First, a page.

Anyway, that's it. I hope the BS collective doesn't take my comments in the wrong way. I support the BS project fully. I think it's an awesome project and I love the idea of utopia more than anything else. The description of it in your manifesto nearly moves me to tears when I read it. At the very least, the image of it keeps me going.

Peace and respect,


[This message by Sanjay Kharod was a direct reply to Allan's:]

Date: Sun, 19 Mar 95 13:43:36 EST
From: Sanjay Kharod <kharod@gandalf.rutgers.edu>
To: badsubjects@uclink.berkeley.edu
Subject: re: Multiculturalism and Bad Subjects

Why Why criticize MultiC? At the beginning of my academic career, I looked to MultiC as the project to advance Leftist politics. It isn't. In fact, I have come to a very badsubjectist position that MultiC is a form of Pomo Racism. For all of its posturing 'from the margins,' 'radical readings,' 'self-empowering' -- multiculturalism is not particularly radical at all. The new obsession with the politics of the multiculture has effaced the politics of wealth, and the very real problems of poverty, unemployment, racial discrimination and sexual inequality. The bottom line of all these academic positions is that an existing consensus in principle has to be reached, about the aims of education in a liberal democratic society. The basic tenets of 'truth,' 'meaning,' 'justice' and 'freedom' are left untouched and unquestioned, as if universal. This reminds me of a PBS panel from several years ago called 'Black and White' where Sister Souljah, ignoring the question posed to her by moderator Phil Donahue about some video footage on the lives of African-Americans, demolished the oh- too-familiar framework of the discussion with a penetrating observation: 'We don't do these little documentaries on white people and what is wrong with them. Can't we refocus the question?' The universal bases for our (multi-)culture are not being questioned.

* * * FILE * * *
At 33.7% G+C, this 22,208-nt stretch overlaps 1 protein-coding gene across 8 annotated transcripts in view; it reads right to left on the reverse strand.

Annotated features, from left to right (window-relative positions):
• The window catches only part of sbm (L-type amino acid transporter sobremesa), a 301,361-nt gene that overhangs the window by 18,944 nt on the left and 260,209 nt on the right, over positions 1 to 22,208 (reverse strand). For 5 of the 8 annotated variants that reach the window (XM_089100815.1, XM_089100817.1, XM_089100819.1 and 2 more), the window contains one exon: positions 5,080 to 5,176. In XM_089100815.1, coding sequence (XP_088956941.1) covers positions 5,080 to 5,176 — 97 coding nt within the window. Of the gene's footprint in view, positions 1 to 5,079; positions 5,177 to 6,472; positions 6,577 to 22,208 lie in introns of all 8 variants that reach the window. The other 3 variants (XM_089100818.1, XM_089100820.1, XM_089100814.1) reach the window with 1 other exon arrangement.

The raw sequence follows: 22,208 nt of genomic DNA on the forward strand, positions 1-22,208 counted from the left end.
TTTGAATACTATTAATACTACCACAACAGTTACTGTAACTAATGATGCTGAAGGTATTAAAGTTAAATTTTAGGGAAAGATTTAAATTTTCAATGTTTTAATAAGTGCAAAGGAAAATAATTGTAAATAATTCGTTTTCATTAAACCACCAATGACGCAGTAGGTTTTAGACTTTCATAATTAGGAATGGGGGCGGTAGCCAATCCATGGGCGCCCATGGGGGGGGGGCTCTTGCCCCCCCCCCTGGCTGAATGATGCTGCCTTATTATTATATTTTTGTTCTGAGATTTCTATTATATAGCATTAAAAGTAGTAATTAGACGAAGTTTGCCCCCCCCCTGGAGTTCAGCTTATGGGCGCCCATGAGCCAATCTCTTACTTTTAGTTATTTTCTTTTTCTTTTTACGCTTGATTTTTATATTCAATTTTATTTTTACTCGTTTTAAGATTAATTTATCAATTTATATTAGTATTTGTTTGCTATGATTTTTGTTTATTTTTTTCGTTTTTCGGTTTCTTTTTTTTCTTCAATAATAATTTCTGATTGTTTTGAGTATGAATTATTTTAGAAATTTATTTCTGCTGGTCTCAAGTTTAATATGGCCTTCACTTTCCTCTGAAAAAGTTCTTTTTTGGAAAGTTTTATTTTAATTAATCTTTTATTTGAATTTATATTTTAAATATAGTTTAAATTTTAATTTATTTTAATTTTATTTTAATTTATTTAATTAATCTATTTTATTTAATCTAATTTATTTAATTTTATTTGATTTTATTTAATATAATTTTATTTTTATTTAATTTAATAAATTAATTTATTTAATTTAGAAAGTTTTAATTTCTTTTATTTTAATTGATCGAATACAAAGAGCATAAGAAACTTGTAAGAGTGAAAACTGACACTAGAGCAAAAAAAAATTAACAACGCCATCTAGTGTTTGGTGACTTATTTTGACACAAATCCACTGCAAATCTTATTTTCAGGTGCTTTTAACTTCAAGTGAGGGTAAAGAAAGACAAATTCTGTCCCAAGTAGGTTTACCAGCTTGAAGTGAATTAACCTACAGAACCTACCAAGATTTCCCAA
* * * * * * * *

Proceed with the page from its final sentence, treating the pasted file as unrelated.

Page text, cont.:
Have you ever considered the readiness of administrators of major universities to accept what is, according to some commentators, a sweeping overhaul of history, philosophy,literature, and social science curricula? Administrators are not simply buckling under the pressure of student demonstrations nor are trustees accepting some radical agenda that they have been convinced is the way to go. Multiculturalism is simply a big-ticket player in the academy -- as big as the quasi-professional sports programs, and the federally-funded research grants. It's probably more accurate to look at the acceptance of multiculturalism as a diversification of product lines that universities have to offer. It adds to the delicacies in the global supermarket of offered courses. At the same time, economic relationships go on as they have always gone on with little notice, and the exploitation that is inherent in them go unchanged. If the inclusion of 'new voices' and 'diversity' signifies anything, it is not that capitalism is coming to an end (along with all its built-in inequities), but that it is getting its latest second wind. Behind the guise of multiculturalist discourse, what is being pushed is what most benefits the new globalized consumer economy. Just look at the melanin-diverse Benneton ads, or the globalist cheer of Coca-Cola's 'I'd Like to Buy the World a Coke.' Moreover, theorizing about the transgressive narratives of a Madonna video threatens no vested interests outside the English department, least of all the record companies who happily sell their products to consumers in the dorm and the classroom.